II. EVOLUTION IN PHILOSOPHY (cont.)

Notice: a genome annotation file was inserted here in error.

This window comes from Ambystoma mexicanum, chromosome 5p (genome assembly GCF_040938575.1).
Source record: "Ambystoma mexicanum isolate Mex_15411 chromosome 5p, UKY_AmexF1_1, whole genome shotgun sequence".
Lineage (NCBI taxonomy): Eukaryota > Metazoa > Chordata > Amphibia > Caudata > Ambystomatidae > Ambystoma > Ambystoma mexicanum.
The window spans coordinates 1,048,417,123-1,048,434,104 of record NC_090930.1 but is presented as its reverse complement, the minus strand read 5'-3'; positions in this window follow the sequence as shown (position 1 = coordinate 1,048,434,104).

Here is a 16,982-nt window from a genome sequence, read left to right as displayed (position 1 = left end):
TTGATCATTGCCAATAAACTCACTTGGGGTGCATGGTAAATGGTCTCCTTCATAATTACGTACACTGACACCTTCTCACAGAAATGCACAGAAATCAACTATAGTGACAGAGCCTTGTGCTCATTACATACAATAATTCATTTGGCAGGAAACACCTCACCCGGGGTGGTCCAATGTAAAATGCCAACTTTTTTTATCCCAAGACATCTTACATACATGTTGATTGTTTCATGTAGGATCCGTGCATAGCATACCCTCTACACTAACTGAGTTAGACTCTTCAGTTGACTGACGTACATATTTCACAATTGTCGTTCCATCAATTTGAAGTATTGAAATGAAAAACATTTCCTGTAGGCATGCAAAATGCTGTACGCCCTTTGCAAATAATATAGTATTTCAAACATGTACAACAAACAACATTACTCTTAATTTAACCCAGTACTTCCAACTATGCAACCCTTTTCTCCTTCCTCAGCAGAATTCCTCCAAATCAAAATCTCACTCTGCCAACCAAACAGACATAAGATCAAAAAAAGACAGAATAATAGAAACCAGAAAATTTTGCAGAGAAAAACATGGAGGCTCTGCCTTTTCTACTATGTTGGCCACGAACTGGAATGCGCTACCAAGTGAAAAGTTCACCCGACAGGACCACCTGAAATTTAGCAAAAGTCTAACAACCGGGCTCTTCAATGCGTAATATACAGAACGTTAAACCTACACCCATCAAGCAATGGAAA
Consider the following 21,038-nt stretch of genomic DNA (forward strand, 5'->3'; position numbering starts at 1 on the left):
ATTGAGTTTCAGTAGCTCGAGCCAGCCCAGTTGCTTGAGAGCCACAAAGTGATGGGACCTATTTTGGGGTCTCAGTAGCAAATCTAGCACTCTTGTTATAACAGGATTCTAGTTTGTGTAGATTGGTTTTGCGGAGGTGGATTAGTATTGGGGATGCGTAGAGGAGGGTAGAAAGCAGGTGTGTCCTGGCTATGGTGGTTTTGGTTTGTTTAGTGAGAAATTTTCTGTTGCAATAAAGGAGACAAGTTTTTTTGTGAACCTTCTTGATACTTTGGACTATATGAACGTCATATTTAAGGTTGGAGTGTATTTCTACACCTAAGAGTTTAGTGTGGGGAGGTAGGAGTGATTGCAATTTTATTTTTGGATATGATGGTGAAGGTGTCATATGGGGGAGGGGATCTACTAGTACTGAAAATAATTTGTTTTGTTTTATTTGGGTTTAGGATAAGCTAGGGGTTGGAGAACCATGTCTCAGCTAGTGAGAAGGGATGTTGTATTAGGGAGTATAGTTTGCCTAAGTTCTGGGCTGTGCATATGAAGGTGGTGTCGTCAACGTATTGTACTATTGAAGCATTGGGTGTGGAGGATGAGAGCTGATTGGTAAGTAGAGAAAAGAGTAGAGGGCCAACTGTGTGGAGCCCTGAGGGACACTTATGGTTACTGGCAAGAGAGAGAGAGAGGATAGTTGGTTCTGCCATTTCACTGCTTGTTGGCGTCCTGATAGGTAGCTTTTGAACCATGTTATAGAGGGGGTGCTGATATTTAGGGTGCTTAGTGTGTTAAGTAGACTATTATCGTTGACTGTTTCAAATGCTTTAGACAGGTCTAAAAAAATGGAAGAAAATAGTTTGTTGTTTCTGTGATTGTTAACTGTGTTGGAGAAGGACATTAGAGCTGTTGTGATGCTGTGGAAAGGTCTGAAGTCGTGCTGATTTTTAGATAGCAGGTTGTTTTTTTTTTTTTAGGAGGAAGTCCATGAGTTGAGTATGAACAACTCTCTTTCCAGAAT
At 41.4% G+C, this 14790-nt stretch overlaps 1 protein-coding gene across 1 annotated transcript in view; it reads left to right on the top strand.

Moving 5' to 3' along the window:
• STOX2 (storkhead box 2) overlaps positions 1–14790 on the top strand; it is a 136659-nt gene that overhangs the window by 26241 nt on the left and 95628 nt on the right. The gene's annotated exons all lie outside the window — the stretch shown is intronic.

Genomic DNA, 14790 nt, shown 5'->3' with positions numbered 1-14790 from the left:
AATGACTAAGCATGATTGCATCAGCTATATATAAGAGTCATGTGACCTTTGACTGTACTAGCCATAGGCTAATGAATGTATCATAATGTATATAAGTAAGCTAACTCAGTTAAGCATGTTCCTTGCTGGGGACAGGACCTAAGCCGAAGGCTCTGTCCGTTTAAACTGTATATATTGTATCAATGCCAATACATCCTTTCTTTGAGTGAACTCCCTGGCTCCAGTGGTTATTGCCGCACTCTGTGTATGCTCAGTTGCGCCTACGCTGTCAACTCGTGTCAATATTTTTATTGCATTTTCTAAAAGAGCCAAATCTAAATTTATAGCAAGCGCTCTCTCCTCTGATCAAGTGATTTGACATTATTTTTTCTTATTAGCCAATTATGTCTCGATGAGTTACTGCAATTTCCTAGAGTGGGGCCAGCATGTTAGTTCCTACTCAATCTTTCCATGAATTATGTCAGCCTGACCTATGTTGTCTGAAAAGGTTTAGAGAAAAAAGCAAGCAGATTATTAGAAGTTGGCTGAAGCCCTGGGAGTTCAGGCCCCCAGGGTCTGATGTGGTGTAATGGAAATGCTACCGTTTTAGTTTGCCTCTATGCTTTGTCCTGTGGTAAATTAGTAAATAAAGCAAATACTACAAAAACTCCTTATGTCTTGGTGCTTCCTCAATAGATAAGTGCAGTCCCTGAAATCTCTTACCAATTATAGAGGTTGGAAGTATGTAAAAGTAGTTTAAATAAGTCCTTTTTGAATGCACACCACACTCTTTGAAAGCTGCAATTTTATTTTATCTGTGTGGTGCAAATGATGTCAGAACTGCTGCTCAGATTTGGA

History of the Idea of Evolution.The doctrine of evolution in its finished and definite form is a modern product. It required for its formation an amount of scientific knowledge which could only be very gradually acquired. It is vain, therefore, to look for clearly defined and systematic presentations of the idea among ancient writers. On the other hand, nearly all systems of philosophy have discussed the problems underlying evolution. Such questions as the origin of the cosmos as a whole, the production of organic beings and of conscious minds, and the meaning of the observable grades of creation, have from the dawn of speculation occupied mens minds ; and the answers to these questions often imply a vague recognition of the idea of a gradual evolution of things. Accordingly, in tracing the antecedents of the modern philosophic doctrine we shall have to glance at most of the principal systems of cosmology, ancient and modern. Yet since in these system the two inquiries into the esse and fieri of the world are rarely distinguished with any precision, it will be necessary to indicate very briefly the general outlines of the system so far as they are necessary for understanding their bearing on the problems of evolution. Mythological Interpretation.The problem of the origin of the world was the first to engage mans speculative activity. Nor was this line of inquiry pursued simply as a step in the more practical problem of mans final destiny. The order of ideas observable in children suggests the reflection that man began to discuss the "whence" of existence before the "whither." At first, as in the case of the child, the problem of the genesis of things was conceived anthropomorphically : the question "How did the world arise?" first shaped itself to the human mind under the form "Who made the world?" As long as the problem was conceived in this simple manner there was, of course, no room for the idea of a necessary self-conditioned evolution. Yet the first indistinct germ of such an idea appears to emerge in combination with that of creation in some of the ancient systems of theogony. (See article COSMOGONY.) Thus, for example, in the myth of the ancient Parsees, the gods Ormuz and Ahriman are said to evolve themselves out of a primordial matter. It may be supposed that these crude fancies embody a dim recognition of the physical forces and objects personified under the forms of deities, and a rude attempt to account for their genesis as a natural process. These first unscientific ideas of a genesis of the permanent objects of nature took as their pattern the process of organic reproduction and development, and this, not only because these objects were regarded as personalities but also because this particular mode of becoming would most impress these early observers. Thus same way of looking at the origin of the material world is illustrated in the Egyptian notion of a cosmic egg out of which issues the god (Phta) who creates the world.